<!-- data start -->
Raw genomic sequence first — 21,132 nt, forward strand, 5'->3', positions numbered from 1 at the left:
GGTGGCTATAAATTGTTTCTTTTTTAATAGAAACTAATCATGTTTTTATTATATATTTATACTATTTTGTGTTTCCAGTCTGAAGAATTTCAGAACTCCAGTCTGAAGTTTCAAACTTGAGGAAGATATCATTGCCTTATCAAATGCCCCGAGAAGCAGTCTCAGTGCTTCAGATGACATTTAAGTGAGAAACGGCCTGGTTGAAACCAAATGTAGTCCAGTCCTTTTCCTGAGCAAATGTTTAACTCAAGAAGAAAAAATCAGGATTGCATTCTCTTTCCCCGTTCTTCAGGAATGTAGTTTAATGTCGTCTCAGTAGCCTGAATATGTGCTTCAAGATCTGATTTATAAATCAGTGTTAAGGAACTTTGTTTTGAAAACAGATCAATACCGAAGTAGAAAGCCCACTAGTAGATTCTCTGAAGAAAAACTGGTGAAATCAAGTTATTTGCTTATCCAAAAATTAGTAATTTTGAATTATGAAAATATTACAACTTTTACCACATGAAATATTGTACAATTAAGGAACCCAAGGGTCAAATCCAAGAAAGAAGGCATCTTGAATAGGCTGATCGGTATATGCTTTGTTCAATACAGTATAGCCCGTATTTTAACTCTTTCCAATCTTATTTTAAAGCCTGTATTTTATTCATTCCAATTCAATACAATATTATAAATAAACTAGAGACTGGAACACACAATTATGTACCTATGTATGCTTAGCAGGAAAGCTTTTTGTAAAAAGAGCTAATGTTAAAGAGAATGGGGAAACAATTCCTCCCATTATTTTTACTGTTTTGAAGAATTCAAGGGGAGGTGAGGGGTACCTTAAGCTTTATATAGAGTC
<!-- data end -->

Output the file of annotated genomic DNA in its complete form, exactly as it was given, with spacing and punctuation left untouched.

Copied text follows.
Raw genomic sequence first — 21,132 nt, forward strand, 5'->3', positions numbered from 1 at the left:
GGTGGCTATAAATTGTTTCTTTTTTAATAGAAACTAATCATGTTTTTATTATATATTTATACTATTTTGTGTTTCCAGTCTGAAGAATTTCAGAACTCCAGTCTGAAGTTTCAAACTTGAGGAAGATATCATTGCCTTATCAAATGCCCCGAGAAGCAGTCTCAGTGCTTCAGATGACATTTAAGTGAGAAACGGCCTGGTTGAAACCAAATGTAGTCCAGTCCTTTTCCTGAGCAAATGTTTAACTCAAGAAGAAAAAATCAGGATTGCATTCTCTTTCCCCGTTCTTCAGGAATGTAGTTTAATGTCGTCTCAGTAGCCTGAATATGTGCTTCAAGATCTGATTTATAAATCAGTGTTAAGGAACTTTGTTTTGAAAACAGATCAATACCGAAGTAGAAAGCCCACTAGTAGATTCTCTGAAGAAAAACTGGTGAAATCAAGTTATTTGCTTATCCAAAAATTAGTAATTTTGAATTATGAAAATATTACAACTTTTACCACATGAAATATTGTACAATTAAGGAACCCAAGGGTCAAATCCAAGAAAGAAGGCATCTTGAATAGGCTGATCGGTATATGCTTTGTTCAATACAGTATAGCCCGTATTTTAACTCTTTCCAATCTTATTTTAAAGCCTGTATTTTATTCATTCCAATTCAATACAATATTATAAATAAACTAGAGACTGGAACACACAATTATGTACCTATGTATGCTTAGCAGGAAAGCTTTTTGTAAAAAGAGCTAATGTTAAAGAGAATGGGGAAACAATTCCTCCCATTATTTTTACTGTTTTGAAGAATTCAAGGGGAGGTGAGGGGTACCTTAAGCTTTATATAGAGTC